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First Year Cleveland

Case Western Reserve University School of Medicine
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Home About Us FYC Action Teams Reducing Racial Disparities

FYC Action Teams

Priority Area: Reducing Racial Disparities

(Learn more about what we're doing in this priority area)

GOAL: Reduce Cuyahoga County's 2017 infant death disparity rate of 6.7 by 50 percent by the end of 2020 and to zero by 2025.

RESULTS TO DATE: The African American to Caucasian infant death disparity rate has decreased from 6.7 in 2017 to 4.12 in 2018 and to 3.93 in 2019.*

Action Team 1: Address structural racism through workplace bias training.

GOAL: Launch and execute an awareness and employee training campaign to address bias in the health care workplace that may negatively affect maternal and child health outcomes. 

Recent Accomplishments: To build a foundation for their work, FYC Action Team 1 conducted focus groups to better understand the experiences of pregnant African American, Hispanic, and white women who seek care at the three major hospital systems. The group then used the data from the focus groups to create a journey map illustrating the pain points that the participants experienced throughout their pregnancy.

The study results were used to launch a Bias Awareness Campaign within each health care system. The purpose of the campaign is to inform practitioners on how racism and bias negatively affect maternal and infant health care outcomes. Also, through support from the Ohio Department of Medicaid, hospital leaders, health care providers, social services providers and community health workers received “Everyday Bias for Healthcare Professionals” training, a Cook Ross curriculum addressing unconscious bias in the workplace. 

Co-Chairs: 
Margaret Larkins-Pettigrew, MD, MEd, MPPM, University Hospitals Cleveland Medical Center
Adrianne M. Crawford Fletcher, PhD., LISW, LCSW, CWRU
Jasmin Santana, Cleveland City Council


Action Team 2: Pregnancy and Infant Loss (PAIL) Initiative.

GOAL: Gain insight from African American families that have experienced a loss in order to develop programming and policy solutions.

Recent Accomplishments: Over the last year, grief recovery sessions, remembrance events and community wellness activities have engaged parents and extended family who have experienced a miscarriage, stillbirth or loss of an infant. The Black Infant Loss Society was established as a support network for families. Healing Circles were launched to help families connect to culturally appropriate mental health services and providers. The Pregnancy and Infant Loss website (pailconnect.org) and social media pages (@PAILConnectCLE) have been created, with community resources, upcoming events and more. The PAIL team completed, in collaboration with the Healthy Neighborhoods Committee of Healthy Cleveland, "Toxic: A Black Woman's Story." This short film highlights the effects of racism and toxic stress on maternal and child health outcomes. A film discussion guide was also developed, in partnership with Debra Adams Simmons of National Geographic. The guide is designed to accompany the film and foster meaningful conversations. The film and discussion guide are available for purchase at https://toxicshortfilm.com/. “Toxic” premiered on September 25, 2019 and will now be shown locally at select venues and used to educate health care and social services providers.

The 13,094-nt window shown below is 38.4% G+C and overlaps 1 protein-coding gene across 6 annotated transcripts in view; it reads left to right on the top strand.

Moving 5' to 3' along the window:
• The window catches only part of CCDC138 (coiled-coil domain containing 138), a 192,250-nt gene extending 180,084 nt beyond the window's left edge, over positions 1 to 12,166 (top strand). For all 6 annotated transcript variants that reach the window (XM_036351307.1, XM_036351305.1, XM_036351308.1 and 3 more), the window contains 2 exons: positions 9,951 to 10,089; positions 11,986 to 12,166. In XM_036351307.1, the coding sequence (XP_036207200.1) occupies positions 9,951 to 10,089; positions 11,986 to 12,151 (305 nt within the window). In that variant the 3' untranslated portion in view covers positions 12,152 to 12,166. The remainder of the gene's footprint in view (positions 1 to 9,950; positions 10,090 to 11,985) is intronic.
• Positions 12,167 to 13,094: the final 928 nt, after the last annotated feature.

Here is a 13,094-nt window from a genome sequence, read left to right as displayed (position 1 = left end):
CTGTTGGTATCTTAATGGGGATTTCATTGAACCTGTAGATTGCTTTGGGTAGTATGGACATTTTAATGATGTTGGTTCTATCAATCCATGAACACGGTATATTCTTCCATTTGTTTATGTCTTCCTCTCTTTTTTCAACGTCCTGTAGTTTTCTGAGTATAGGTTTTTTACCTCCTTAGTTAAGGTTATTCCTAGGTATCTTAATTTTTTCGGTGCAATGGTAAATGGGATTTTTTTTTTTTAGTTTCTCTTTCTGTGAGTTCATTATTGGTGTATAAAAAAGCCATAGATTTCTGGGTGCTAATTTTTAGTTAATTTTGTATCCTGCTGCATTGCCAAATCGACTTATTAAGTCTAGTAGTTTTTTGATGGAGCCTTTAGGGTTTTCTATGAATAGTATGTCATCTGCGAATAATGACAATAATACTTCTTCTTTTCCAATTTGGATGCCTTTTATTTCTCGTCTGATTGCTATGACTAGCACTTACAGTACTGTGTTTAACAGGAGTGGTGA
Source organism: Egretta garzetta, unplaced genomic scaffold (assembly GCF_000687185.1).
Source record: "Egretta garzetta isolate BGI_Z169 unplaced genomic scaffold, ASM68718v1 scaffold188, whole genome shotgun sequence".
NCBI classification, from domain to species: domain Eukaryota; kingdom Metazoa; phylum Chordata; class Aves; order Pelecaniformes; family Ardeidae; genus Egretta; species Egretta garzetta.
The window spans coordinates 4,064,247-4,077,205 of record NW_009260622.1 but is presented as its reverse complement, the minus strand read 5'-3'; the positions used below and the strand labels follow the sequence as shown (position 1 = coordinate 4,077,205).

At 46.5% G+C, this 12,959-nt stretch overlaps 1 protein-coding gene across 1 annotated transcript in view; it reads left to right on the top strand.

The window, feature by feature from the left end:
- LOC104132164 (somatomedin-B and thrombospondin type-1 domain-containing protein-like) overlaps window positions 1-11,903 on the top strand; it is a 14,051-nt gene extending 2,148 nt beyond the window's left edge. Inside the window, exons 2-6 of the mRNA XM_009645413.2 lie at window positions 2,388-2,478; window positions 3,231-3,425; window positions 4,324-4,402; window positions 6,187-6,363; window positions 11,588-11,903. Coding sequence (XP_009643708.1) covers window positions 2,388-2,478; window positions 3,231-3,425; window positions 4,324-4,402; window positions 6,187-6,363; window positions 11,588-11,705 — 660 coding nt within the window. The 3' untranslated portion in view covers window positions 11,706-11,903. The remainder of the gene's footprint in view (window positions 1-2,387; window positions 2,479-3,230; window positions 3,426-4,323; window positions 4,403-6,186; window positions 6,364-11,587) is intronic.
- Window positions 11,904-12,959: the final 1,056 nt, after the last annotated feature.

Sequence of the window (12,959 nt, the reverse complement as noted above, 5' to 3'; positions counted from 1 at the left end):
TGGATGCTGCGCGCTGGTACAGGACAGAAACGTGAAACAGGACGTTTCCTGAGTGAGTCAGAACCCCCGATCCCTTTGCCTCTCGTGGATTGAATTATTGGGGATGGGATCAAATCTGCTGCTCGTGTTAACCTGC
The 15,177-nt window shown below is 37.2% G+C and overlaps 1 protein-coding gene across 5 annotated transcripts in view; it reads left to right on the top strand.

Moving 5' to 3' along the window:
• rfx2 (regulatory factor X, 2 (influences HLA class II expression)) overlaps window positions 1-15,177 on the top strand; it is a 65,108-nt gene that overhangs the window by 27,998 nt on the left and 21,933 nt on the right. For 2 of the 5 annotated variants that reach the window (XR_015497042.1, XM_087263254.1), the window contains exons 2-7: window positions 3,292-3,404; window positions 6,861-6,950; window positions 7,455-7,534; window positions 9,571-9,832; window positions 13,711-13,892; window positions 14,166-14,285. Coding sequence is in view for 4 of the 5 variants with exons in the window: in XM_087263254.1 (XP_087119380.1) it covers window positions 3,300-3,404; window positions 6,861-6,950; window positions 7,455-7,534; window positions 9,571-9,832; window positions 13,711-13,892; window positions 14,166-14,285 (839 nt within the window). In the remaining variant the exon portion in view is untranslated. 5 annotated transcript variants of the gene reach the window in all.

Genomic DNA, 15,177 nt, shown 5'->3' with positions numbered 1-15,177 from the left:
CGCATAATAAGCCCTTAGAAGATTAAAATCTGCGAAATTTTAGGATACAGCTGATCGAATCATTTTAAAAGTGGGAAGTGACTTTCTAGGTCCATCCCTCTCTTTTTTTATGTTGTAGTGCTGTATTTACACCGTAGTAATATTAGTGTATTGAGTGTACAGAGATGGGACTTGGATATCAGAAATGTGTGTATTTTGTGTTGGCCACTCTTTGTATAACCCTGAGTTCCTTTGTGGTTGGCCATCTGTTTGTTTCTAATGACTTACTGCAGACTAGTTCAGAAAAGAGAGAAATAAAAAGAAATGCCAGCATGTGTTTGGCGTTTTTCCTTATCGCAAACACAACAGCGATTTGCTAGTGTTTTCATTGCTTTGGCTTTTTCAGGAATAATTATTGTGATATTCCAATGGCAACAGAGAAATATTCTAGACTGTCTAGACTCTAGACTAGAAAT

Co-Chairs:
Sabrina Roberts 
Tracy Carter


Action Team 3: Conduct research on race, stress and maternal health.

GOAL: Lead research efforts to better understand the roles race and maternal stress play in infant deaths. 

Recent Accomplishments: Birthing Beautiful Babies is an interventions research designed to reduce race-related and other stressors in expectant African American mothers. The intervention consisted of a seven-week doula led sister collective based on the book, Soothe Your Nerves: The Black Woman’s Guide to Understanding and Overcoming Anxiety, Panic, and Fear. In these groups, women received culturally relevant programming, education and advocacy designed to reduce race-related risk factors for low-birthweight and pre-term infants. Participants were followed for one year and contacted quarterly. The quantitative and qualitative data indicated that mothers greatly benefitted from the intervention. They learned and implemented tools to reduce stress and to cope with race-based and relationship stress in meaningful and productive ways. Their husbands, partners and other members of their sister collective also noted the changes. Most importantly, the women formed a kinship bond that continued outside of the meetings.

Co-Chairs:
Christin Farmer, Birthing Beautiful Communities
Angela Neal Barnett, Kent State University


Action Team 11: Coordinate an integrated equity model to address the link between structural racism and infant death.

GOAL: Coordinate an integrated equity model with housing, education, research, health care, and public sector leaders to address the link between structural racism and infant deaths. Determine what must be done to eliminate barriers resulting from these economic and social conditions.

Co-Chairs:
Dr. Arthur James, First Year Cleveland
Margaret Mitchell, YWCA Greater Cleveland 


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